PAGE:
- Have the new ground (or pot) prepared
- Remove as much of the plant’s current topsoil as possible, without damaging the shallow roots
- Grab the base of the plant’s stem and wiggle lightly
- Using your other hand, scoop up and support the rootball
- Lightly place the plant in the new ground (or pot) and fill it in
- Make sure the soil is at the same level on the plant as before
- Apply 2 inches of compost and 4-12 inches of mulch to the top of the soil
- Water generously and add more soil as needed
If you haven’t planted your fruit tree recently, let’s take a look at nutrients next.
4. Improper Nutrients
Lack of Nutrients
|Entire leaf is pale or yellow
|Dark green veins, rest of the leaf is yellowing
|Broadly pale leaves, foliage color looks mottled or smeared
A lack of nutrients in the soil is more likely to cause yellow leaves, but it occasionally causes brown leaves.
Soil can have insufficient nutrients from:
- Over-watering (also called leaching)
- Depleted soil nutrients
- Improper soil pH (more on this later)
Over-watering fruit trees often leach nutrients from the soil—the nutrients seeping too far down into the soil, out of reach of the plant’s roots (beyond about 2-3 feet).
For example, sandy soils are notorious for their leaching properties as their larger particles allow for more space in the soil.
Excess nutrients (over-fertilizing) chemically burn the fruit tree’s roots, causing stress and leading to leaf issues. Other issues include poor growth as well as decreased flowering and fruiting.
Normally, fast-release chemical fertilizers are the cause of over-fertilization as organic fertilizers and compost aren’t potent enough.
Fortunately, most of these issues can be resolved by properly fertilizing fruit trees.
The Best Fertilizer for Fruit Trees
I recommend using both compost and organic fertilizer for fruit trees. Apply 2 inches of compost every 1-2 months and fertilizer 1-2 times per year (in the spring and/or fall).
The three main nutrients for fruit trees (and most plants) are nitrogen, phosphorus, and potassium (NPK). While nitrogen is by far the most important (vital for root and canopy growth), phosphorus is essential for flowering and fruiting.
The two main ways to fertilize your fruit tree are with fertilizer or compost. If you choose a store-bought fertilizer, aim for one that’s organic and has a balanced NPK (nitrogen, phosphorus, and potassium). For example, use a 10-10-10 NPK.
Tip: Citrus and avocado trees require double the nitrogen to phosphorus and potassium. For example, a fertilizer with a 6-3-3 NPK works well.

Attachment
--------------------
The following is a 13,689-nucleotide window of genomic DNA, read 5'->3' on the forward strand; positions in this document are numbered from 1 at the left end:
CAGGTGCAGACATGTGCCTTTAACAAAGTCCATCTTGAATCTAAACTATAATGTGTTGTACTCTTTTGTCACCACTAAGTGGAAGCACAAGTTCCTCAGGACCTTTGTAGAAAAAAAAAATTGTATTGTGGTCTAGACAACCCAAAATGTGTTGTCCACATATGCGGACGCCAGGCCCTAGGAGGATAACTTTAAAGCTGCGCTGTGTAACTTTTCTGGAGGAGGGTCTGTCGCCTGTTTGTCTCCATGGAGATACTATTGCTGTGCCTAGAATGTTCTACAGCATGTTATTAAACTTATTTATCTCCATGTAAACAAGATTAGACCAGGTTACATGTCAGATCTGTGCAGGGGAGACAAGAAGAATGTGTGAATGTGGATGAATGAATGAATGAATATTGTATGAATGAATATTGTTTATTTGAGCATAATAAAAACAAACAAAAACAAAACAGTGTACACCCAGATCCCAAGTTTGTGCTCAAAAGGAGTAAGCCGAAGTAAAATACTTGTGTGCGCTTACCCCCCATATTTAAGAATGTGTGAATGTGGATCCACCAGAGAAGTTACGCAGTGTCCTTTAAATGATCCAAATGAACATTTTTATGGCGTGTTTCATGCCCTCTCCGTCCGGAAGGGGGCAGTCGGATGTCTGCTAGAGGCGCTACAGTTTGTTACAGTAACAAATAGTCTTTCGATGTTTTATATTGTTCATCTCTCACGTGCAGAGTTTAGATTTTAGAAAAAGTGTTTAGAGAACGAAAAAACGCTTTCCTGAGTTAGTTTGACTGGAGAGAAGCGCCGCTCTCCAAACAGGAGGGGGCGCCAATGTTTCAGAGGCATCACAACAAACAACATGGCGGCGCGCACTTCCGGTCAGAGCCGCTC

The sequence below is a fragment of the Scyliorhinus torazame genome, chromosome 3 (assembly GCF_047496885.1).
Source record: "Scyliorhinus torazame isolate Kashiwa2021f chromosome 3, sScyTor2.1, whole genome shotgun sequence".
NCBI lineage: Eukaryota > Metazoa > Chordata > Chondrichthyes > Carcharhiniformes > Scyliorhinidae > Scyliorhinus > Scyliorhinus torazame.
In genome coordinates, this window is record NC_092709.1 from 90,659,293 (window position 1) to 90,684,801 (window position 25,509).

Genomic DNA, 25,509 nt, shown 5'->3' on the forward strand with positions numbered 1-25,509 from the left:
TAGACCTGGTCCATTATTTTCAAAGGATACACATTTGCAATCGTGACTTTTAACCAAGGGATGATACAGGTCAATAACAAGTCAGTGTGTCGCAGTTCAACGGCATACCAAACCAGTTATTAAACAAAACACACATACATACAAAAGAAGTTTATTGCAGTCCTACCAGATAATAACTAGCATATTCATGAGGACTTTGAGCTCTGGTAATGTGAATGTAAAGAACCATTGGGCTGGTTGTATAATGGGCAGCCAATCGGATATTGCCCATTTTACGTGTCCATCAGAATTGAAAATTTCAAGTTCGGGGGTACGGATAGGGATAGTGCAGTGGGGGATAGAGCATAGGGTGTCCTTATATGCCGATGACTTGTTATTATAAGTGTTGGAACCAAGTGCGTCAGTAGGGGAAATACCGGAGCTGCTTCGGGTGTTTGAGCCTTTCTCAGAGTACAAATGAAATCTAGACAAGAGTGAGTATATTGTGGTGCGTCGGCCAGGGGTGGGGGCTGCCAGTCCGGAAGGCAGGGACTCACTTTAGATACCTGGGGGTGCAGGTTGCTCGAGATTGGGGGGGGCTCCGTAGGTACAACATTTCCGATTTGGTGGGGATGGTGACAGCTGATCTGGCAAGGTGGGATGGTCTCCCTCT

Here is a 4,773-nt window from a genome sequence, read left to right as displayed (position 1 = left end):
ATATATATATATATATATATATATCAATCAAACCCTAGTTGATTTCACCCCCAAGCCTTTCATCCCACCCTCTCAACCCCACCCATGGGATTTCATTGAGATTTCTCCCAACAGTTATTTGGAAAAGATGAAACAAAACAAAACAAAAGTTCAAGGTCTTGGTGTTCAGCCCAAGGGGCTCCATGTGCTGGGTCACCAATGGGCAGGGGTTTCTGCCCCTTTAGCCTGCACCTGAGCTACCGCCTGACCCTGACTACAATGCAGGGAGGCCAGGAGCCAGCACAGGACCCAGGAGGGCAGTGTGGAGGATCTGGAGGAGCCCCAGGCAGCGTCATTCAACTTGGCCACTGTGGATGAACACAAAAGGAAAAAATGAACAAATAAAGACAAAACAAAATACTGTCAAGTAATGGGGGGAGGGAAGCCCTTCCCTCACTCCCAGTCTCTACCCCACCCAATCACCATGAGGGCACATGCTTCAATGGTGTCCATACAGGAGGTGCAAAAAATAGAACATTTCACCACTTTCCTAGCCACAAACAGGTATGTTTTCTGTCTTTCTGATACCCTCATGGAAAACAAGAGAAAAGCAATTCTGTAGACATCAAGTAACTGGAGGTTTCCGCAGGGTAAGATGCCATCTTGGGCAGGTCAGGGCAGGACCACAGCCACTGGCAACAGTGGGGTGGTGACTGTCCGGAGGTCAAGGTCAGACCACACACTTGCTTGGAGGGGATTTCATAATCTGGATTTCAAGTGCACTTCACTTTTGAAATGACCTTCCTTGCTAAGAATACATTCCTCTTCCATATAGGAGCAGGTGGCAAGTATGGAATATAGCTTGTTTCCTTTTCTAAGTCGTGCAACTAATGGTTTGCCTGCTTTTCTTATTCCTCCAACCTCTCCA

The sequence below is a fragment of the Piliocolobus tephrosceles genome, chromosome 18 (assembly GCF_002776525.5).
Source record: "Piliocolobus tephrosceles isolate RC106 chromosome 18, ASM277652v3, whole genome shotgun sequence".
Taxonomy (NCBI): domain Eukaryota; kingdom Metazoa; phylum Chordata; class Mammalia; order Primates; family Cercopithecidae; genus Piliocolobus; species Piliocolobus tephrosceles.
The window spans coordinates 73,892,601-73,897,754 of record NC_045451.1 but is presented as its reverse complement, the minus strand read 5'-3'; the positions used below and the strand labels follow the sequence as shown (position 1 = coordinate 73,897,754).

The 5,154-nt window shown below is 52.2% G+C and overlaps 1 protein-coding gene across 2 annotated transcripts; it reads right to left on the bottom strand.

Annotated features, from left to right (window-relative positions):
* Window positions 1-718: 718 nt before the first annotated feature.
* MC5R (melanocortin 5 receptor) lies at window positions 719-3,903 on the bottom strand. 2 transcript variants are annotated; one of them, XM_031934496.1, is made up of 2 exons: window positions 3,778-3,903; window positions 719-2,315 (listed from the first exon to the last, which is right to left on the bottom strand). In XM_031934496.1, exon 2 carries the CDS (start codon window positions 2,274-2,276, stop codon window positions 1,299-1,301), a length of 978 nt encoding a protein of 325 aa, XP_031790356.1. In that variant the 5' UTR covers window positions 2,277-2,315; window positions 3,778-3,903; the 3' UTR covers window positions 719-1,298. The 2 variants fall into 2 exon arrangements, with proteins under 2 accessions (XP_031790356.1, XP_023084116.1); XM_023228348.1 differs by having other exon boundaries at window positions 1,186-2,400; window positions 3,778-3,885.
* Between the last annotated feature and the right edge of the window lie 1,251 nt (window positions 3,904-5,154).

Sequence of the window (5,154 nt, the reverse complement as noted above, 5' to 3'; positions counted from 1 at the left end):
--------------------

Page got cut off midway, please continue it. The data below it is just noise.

Keep in mind that while chemical fertilizers have nutrients in quantity, they often don’t have quality nutrients. Chemical fertilizers often kill the beneficial soil life and dry out the soil—turning it into dirt.
On the other hand, organic fertilizers promote healthy soil life such as earthworms and mycorrhizal fungi.
Mycorrhizal fungi promote many aspects of plant life, in particular improved nutrition, better growth, stress tolerance, and disease resistance.Department of Biology, University of Fribourg, Switzerland
Either one you choose—you can see my recommendations for both compost and fertilizer on my recommend fertilizer page.
The majority of fruit trees do best with a soil pH of 6.0 to 7.0.
While nutrients are important, they’re next to useless if the soil does not have a proper pH. This is because a slightly acidic pH is necessary to dissolve the nutrient solids in the soil and make them accessible for the plant’s finer roots.
Fourteen of the seventeen essential plant nutrients are obtained from the soil. Before a nutrient can be used by plants it must be dissolved in the soil solution. Most minerals and nutrients are more soluble or available in acid soils than in neutral or slightly alkaline soils.Donald Bickelhaupt, Instructional Support Specialist, Department of Forest and Natural Resources Management
Two good ways to check your soil’s pH are either by using a pH strip or a pH meter. I prefer using a pH meter since they’re affordable and easy to use. To see which pH meter I use and recommend, check out my recommended tools page.
If you find that your fruit tree’s soil is too alkaline (above 7.0) you can add acidic amendments such as coffee grounds, sand, and peat moss. On the other hand, if your fruit tree’s soil is too acidic (below 6.0), add alkaline materials such as wood ash, charcoal, or lime.
Additionally, cold and/or wet soils are not good at promoting nutrient uptake as the fruit tree will either be dormant during the cold or too stressed in wet soils.
Aphids are small bugs that suck the sap from underneath the fruit tree’s leaves. This loss of sugar and moisture causes the leaves to curl, discolor, and drop. Aphids also deposit honeydew, which attracts ants.